He is currently working as an ‘Associate Artist’ for Tamasha Theatre Company, co-leading ‘Small Lives Global Ties' Writers Group.
I am a PhD student from CRESC. I recently completed my PhD and in my PhD research, discussions on community literature and belonging literature helped me to construct my framework for some of my empirical analysis. My PhD research explores the ways in which urban policies, gentrification and socio-economic policies impact upon the class composition, housing, and patterns of belonging of different social classes in Istanbul. It analyzes the micro processes of everyday contestations and the power relations among different groups living in social-mix neighborhoods. I did my research on two neighborhoods at the Halic-Golden Horn area of Istanbul, one gentrified and one non-gentrified working class neighborhood, each of them affected by different migration flows. Unlike some of the community studies, which often consider communities to be organic and static entities, I approached these different groups (different migrant groups and different social classes) with belonging perspective which enabled me to look at the class cultures and lifestyle practices more efficiently. Belonging perspective helped me to understand the mobile and contested character of belonging and symbolic structure/references of communities. I combined the discussions on belonging and spatialization of class and used multiple correspondence analysis (MCA) and qualitative interviews to investigate different belonging patterns in historical neighborhoods of Istanbul. I am interested in this workshop to participate discussions on temporal belongings and recent discussions on community research. I am also interested in using belonging perspective for transnational migration and I am also hoping to benefit from discussions on migration, studies of inclusion and exclusion.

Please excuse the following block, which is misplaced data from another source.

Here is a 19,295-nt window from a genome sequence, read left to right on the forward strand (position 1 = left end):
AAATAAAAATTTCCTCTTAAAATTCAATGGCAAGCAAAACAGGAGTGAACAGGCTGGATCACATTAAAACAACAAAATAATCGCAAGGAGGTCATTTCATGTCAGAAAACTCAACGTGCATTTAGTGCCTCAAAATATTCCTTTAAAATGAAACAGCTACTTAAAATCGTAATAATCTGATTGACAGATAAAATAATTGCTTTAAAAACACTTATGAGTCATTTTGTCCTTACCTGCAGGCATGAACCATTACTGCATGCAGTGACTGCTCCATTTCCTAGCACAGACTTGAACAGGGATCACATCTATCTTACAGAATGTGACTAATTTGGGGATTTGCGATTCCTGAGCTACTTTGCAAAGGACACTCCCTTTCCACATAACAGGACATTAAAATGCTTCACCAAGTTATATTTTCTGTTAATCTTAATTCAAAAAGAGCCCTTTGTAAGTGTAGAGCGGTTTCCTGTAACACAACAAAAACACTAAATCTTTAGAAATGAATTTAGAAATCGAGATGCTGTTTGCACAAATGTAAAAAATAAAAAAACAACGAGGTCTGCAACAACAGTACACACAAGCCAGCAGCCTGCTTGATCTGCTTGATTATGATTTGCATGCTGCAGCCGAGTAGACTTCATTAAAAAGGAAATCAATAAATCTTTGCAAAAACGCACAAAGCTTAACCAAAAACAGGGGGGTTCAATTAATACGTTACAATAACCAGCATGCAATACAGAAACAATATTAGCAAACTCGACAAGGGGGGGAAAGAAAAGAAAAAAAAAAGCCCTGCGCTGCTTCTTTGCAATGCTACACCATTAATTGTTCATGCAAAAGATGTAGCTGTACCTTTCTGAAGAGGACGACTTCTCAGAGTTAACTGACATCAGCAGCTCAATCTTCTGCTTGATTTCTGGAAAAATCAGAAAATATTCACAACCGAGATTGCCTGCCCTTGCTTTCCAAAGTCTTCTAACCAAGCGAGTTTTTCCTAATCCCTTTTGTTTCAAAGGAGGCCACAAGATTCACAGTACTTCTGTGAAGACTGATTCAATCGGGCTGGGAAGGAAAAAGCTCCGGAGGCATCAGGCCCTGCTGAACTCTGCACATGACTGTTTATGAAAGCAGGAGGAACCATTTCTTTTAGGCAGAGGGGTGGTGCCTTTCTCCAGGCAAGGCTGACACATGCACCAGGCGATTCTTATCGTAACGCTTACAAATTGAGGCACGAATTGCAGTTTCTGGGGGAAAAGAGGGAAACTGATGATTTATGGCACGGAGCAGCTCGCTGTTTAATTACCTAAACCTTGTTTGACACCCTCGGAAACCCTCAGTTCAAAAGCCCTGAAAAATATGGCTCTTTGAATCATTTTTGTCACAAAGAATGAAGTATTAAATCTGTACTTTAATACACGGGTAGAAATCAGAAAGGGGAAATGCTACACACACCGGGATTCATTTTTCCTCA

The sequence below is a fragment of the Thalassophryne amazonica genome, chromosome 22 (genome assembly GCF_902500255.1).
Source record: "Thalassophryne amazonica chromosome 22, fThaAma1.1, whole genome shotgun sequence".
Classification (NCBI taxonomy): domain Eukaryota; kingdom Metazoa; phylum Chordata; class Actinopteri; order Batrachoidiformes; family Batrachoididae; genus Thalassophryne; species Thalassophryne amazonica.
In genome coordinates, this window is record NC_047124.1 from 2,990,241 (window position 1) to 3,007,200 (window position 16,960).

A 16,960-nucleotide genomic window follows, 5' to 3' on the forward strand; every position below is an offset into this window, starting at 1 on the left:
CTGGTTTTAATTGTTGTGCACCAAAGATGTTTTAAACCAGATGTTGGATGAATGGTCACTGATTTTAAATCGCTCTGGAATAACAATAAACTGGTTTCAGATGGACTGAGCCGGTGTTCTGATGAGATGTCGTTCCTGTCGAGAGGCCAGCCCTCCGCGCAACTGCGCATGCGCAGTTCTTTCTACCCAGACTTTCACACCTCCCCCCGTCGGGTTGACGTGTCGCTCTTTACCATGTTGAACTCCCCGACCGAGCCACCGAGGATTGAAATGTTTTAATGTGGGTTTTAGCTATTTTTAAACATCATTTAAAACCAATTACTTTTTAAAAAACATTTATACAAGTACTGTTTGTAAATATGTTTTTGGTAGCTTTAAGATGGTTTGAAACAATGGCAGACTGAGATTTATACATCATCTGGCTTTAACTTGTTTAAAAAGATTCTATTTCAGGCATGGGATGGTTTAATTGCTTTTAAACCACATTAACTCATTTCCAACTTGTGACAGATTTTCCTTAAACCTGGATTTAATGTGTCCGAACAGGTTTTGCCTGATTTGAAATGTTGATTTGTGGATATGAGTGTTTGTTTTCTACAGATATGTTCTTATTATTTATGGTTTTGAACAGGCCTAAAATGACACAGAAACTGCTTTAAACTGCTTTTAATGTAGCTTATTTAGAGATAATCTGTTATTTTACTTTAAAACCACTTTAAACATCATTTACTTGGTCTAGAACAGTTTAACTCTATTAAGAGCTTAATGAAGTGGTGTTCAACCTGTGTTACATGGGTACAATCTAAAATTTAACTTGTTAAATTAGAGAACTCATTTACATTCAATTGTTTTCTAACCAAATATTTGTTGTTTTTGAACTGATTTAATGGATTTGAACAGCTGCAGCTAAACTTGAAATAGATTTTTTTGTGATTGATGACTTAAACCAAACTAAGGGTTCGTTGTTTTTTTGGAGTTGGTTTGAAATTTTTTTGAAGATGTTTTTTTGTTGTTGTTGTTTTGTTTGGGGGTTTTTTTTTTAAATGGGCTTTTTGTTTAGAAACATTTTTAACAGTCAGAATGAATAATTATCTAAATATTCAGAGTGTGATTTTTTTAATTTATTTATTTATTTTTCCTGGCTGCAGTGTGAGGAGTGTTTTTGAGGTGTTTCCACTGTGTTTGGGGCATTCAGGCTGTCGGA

I am a postgraduate student in sociology at the University of Manchester awarded with a studentship by CRESC. After receiving my MA from Ball State University (USA), I taught sociology in Kyrgyzstan. Some of my subsequent research has been on dynamics of bride kidnapping, youth and technology, and methodological issues of doing research in post-soviet Eurasia. My doctoral researchis a multi-local ethnographic study of the transnational family in contemporary Kyrgyzstan. It aims to focus on the effects of increasing outmigration on those who stay behind. My dissertation will contribute to literature on the sociology of family and transformative processes that are affecting kinship obligations and responsibilities. On a theoretical level, I am interested in examining the changing notions of what constitutes the family today, which is often oversimplified. With geographical distance, families are experiencing new ways of relating to each other, often finding themselves belonging temporarily to multi-localities, stretching social networks across borders, and yet that is becoming increasingly possible due to advancing technologies that enable family members to stay in touch and show care and affection for those who are left behind in ways that was not possible only a few decades ago. Recent studies propose that kinship and family obligations that were common in the pre-soviet and soviet times are today considered “a financial burden” and “a social inconvenience,” transforming the nature of familyhood. Therefore, people’s reactions to improve their economic situation is also boosted by local competitions of keeping up with families in communities where engaging in life-cycle events and activities rendered significant, sticking to social networks and structures of indebtedness.